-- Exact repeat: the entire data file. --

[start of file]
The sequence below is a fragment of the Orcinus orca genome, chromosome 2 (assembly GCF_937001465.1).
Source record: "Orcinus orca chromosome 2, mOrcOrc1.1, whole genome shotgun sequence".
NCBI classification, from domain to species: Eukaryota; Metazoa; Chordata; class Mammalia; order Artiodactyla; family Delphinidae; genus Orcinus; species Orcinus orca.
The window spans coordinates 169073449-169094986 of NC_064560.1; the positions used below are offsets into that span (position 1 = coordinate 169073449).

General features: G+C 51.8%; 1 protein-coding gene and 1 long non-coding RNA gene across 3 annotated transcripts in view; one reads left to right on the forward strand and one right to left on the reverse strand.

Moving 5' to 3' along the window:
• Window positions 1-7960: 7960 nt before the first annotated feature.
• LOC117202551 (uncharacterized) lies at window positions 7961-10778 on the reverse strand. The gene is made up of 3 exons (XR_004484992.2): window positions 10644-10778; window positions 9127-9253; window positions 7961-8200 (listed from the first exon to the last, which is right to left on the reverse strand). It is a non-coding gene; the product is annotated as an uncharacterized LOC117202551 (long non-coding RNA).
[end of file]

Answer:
The sequence below is a fragment of the Orcinus orca genome, chromosome 2 (assembly GCF_937001465.1).
Source record: "Orcinus orca chromosome 2, mOrcOrc1.1, whole genome shotgun sequence".
NCBI classification, from domain to species: Eukaryota; Metazoa; Chordata; class Mammalia; order Artiodactyla; family Delphinidae; genus Orcinus; species Orcinus orca.
The window spans coordinates 169073449-169094986 of NC_064560.1; the positions used below are offsets into that span (position 1 = coordinate 169073449).

General features: G+C 51.8%; 1 protein-coding gene and 1 long non-coding RNA gene across 3 annotated transcripts in view; one reads left to right on the forward strand and one right to left on the reverse strand.

Moving 5' to 3' along the window:
• Window positions 1-7960: 7960 nt before the first annotated feature.
• LOC117202551 (uncharacterized) lies at window positions 7961-10778 on the reverse strand. The gene is made up of 3 exons (XR_004484992.2): window positions 10644-10778; window positions 9127-9253; window positions 7961-8200 (listed from the first exon to the last, which is right to left on the reverse strand). It is a non-coding gene; the product is annotated as an uncharacterized LOC117202551 (long non-coding RNA).